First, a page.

Archive

ShareThis Page
Sewickley Query Club is set to begin its 2018-19 season | TribLIVE.com
Sewickley

Sewickley Query Club is set to begin its 2018-19 season

Tribune-Review
| Saturday, September 29, 2018 7:03 a.m

The theme for the Sewickley Query Club 2018-19 season is “Technology and Social Change.”

The meetings are from 7 to 9 p.m. at the Sewickley Public Library, 500 Thorn St., and open to the public.

The season schedule is as follows:

• Oct. 1

What’s So Special About the Bronze Age? (Connor Cogswell)

Titanic: Engineering, Myth and Legend (Carol Shifflett)

Refreshments will feature desserts from the Titanic’s First and Third-Class menus.

• Oct. 15

Penicillin: The Difference Between Life and Death (Janet Oellig)

Computer Speech Recognition is Changing the World (Chris Steffy)

• Nov. 12

From Balloons and Kites To Drones (George Craig)

Money, Money, Money (John Orndorff)

• Jan. 7 Genetic Engineering (Steve Houghton)

How the Internet Has Changed Our Economy (Sandy Inman)

• Jan. 28

The Dust Bowl (Special Guest: Todd DePastino)

• Feb. 11

Sneakers and the Rise of the Physical Fitness Movement (Lynne Schneider)

The Greatest Human Being Who Ever Lived (Linda Zang)

• April 8

Bits and Pieces: Houses by Mail and Rail (Mary Wear)

The Impact of the Railroads on Business and Politics (Mary Mannion)

TribLIVE commenting policy

You are solely responsible for your comments and by using TribLive.com you agree to our Terms of Service.

We moderate comments. Our goal is to provide substantive commentary for a general readership. By screening submissions, we provide a space where readers can share intelligent and informed commentary that enhances the quality of our news and information.

While most comments will be posted if they are on-topic and not abusive, moderating decisions are subjective. We will make them as carefully and consistently as we can. Because of the volume of reader comments, we cannot review individual moderation decisions with readers.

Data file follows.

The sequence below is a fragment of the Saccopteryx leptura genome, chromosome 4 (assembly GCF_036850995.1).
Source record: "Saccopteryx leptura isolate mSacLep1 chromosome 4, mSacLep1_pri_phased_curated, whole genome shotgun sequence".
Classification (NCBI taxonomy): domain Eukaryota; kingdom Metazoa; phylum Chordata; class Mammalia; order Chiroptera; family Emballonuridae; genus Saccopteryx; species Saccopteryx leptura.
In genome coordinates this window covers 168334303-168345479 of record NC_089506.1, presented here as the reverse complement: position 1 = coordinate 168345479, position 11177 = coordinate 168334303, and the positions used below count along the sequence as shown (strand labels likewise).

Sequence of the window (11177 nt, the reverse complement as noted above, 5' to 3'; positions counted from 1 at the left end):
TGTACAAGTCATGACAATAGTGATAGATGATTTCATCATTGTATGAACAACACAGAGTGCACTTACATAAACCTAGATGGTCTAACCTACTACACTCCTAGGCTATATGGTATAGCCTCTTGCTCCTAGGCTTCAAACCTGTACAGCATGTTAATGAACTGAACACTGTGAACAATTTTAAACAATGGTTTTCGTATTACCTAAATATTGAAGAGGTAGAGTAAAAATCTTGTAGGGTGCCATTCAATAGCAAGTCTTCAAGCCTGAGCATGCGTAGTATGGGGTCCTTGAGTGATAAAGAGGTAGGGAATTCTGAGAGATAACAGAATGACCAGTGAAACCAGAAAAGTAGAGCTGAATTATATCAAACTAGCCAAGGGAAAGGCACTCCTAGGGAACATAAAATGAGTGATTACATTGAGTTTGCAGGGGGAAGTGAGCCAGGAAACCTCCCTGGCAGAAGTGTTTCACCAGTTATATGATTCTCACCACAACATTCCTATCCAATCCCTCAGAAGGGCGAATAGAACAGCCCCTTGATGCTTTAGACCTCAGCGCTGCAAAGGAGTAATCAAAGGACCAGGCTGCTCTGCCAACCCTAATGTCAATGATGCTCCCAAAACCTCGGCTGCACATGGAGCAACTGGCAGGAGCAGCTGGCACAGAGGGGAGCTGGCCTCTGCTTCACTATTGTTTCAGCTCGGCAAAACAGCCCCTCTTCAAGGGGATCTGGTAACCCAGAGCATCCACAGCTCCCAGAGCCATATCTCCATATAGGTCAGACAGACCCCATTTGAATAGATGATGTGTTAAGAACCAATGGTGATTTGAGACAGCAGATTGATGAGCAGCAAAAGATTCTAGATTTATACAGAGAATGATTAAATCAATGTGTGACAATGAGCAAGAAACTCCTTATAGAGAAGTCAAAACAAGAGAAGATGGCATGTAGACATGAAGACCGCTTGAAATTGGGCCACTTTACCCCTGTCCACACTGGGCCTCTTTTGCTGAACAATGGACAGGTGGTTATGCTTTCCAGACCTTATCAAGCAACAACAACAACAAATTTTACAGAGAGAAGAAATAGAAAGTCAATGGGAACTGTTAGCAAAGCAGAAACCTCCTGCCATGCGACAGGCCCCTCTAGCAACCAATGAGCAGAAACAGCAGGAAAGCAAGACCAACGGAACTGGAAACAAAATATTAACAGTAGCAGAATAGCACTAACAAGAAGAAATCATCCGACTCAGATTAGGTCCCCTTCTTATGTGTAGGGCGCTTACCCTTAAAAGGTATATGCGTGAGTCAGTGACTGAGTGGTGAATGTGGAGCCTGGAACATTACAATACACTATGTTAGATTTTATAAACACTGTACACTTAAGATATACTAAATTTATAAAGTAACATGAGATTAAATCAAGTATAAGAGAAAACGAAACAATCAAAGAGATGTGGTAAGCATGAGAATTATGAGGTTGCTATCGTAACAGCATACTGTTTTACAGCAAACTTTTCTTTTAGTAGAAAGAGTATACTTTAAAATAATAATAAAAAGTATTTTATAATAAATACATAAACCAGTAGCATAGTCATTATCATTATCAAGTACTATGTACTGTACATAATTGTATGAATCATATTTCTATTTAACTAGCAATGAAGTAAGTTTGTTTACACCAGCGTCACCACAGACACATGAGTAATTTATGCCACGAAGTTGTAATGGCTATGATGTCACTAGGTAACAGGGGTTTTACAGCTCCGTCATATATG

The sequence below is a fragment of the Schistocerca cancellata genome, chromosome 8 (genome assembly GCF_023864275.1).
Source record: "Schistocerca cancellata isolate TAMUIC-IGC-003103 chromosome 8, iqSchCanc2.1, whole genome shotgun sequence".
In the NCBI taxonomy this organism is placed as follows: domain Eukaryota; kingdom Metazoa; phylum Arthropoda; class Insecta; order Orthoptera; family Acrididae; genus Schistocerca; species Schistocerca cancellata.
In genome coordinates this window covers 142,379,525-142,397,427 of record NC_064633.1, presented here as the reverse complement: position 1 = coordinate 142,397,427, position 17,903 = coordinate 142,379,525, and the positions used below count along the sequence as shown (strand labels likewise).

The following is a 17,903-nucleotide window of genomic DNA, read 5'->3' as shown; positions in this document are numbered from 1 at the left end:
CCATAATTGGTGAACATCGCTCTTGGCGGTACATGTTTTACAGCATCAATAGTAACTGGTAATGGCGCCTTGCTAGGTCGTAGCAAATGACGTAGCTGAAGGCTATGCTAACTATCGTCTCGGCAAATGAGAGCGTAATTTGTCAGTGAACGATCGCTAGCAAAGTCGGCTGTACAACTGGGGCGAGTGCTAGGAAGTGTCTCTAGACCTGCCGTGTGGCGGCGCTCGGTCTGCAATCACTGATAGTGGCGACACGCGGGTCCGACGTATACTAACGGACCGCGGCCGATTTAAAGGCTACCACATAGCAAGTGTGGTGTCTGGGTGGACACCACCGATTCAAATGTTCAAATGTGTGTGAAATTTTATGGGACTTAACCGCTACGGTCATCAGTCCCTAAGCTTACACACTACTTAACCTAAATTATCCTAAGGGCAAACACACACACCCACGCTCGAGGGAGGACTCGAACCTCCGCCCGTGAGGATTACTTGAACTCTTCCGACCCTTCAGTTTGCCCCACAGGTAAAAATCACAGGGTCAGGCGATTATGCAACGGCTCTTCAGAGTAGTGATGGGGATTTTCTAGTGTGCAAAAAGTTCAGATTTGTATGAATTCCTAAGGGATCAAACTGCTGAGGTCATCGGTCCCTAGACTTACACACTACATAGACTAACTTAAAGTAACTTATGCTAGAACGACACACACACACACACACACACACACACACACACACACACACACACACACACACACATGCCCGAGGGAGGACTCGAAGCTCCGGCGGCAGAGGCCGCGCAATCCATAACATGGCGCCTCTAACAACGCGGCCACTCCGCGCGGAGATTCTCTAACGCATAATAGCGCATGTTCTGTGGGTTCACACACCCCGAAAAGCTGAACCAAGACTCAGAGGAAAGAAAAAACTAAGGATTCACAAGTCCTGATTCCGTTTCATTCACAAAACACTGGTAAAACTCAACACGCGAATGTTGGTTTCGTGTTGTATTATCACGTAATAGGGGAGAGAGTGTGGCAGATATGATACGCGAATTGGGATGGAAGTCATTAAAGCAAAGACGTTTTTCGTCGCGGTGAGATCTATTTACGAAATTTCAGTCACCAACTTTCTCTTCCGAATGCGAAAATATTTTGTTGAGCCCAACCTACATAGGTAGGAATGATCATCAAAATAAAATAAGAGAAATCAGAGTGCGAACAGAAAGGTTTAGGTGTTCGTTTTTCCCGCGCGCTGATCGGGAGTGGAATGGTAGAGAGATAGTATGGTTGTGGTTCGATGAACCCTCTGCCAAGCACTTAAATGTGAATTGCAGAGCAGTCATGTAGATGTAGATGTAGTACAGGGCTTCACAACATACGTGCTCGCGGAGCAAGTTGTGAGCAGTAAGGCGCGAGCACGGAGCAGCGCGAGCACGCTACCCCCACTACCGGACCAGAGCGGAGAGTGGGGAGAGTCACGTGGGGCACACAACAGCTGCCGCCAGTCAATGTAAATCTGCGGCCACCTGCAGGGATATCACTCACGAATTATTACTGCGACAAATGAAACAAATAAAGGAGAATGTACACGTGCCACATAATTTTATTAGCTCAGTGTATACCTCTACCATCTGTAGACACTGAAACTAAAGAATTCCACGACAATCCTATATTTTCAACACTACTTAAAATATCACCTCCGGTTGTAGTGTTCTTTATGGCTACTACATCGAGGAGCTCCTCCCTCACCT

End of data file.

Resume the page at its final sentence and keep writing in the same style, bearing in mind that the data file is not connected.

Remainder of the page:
We value thoughtful comments representing a range of views that make their point quickly and politely. We make an effort to protect discussions from repeated comments either by the same reader or different readers

We follow the same standards for taste as the daily newspaper. A few things we won't tolerate: personal attacks, obscenity, vulgarity, profanity (including expletives and letters followed by dashes), commercial promotion, impersonations, incoherence, proselytizing and SHOUTING. Don't include URLs to Web sites.

We do not edit comments. They are either approved or deleted. We reserve the right to edit a comment that is quoted or excerpted in an article. In this case, we may fix spelling and punctuation.

We welcome strong opinions and criticism of our work, but we don't want comments to become bogged down with discussions of our policies and we will moderate accordingly.

We appreciate it when readers and people quoted in articles or blog posts point out errors of fact or emphasis and will investigate all assertions. But these suggestions should be sent via e-mail. To avoid distracting other readers, we won't publish comments that suggest a correction. Instead, corrections will be made in a blog post or in an article.